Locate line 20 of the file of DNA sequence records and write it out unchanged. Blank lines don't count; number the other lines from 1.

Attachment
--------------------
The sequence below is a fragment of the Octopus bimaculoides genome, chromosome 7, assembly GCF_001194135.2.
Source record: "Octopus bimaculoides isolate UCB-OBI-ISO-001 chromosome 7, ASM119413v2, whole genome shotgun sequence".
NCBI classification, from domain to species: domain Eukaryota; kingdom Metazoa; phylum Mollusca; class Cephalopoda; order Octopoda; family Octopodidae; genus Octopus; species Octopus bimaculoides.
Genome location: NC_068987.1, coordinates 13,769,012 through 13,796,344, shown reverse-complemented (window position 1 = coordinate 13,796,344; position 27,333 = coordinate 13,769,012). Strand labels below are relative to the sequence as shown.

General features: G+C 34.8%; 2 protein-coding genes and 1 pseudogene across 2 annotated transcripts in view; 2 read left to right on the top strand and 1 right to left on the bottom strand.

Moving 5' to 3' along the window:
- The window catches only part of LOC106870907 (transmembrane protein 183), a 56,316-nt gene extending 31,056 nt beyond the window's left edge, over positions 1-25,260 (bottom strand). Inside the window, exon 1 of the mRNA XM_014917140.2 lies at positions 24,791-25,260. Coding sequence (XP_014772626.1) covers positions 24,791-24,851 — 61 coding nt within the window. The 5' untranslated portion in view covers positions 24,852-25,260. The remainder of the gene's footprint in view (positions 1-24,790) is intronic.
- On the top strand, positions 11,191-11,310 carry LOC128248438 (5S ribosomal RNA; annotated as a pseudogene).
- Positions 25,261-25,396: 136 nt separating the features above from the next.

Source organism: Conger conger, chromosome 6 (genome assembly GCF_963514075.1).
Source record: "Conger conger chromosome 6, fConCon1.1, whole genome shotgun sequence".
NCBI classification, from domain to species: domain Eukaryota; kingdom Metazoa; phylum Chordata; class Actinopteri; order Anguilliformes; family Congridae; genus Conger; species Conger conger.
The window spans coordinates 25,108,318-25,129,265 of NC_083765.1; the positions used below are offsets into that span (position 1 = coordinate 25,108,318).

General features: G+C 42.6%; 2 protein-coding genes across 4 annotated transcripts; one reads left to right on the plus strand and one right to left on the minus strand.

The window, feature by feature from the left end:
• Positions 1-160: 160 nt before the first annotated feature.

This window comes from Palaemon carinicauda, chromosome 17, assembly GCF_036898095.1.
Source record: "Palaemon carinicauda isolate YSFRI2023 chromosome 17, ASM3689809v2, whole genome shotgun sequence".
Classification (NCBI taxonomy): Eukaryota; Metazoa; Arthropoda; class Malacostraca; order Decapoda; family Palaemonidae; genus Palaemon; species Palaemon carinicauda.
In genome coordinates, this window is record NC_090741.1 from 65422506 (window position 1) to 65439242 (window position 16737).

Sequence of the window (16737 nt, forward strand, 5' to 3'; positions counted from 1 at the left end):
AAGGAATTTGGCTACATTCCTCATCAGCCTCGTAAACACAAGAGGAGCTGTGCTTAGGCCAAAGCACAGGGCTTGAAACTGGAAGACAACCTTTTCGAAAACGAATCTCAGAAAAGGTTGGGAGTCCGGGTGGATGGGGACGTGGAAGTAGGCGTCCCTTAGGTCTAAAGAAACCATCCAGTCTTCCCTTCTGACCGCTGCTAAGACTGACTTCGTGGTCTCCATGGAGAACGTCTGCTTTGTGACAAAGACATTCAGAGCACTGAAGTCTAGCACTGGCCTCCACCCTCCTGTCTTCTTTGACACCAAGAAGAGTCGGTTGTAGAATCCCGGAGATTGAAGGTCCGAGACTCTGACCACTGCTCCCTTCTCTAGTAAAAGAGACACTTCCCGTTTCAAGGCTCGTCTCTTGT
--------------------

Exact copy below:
In genome coordinates, this window is record NC_090741.1 from 65422506 (window position 1) to 65439242 (window position 16737).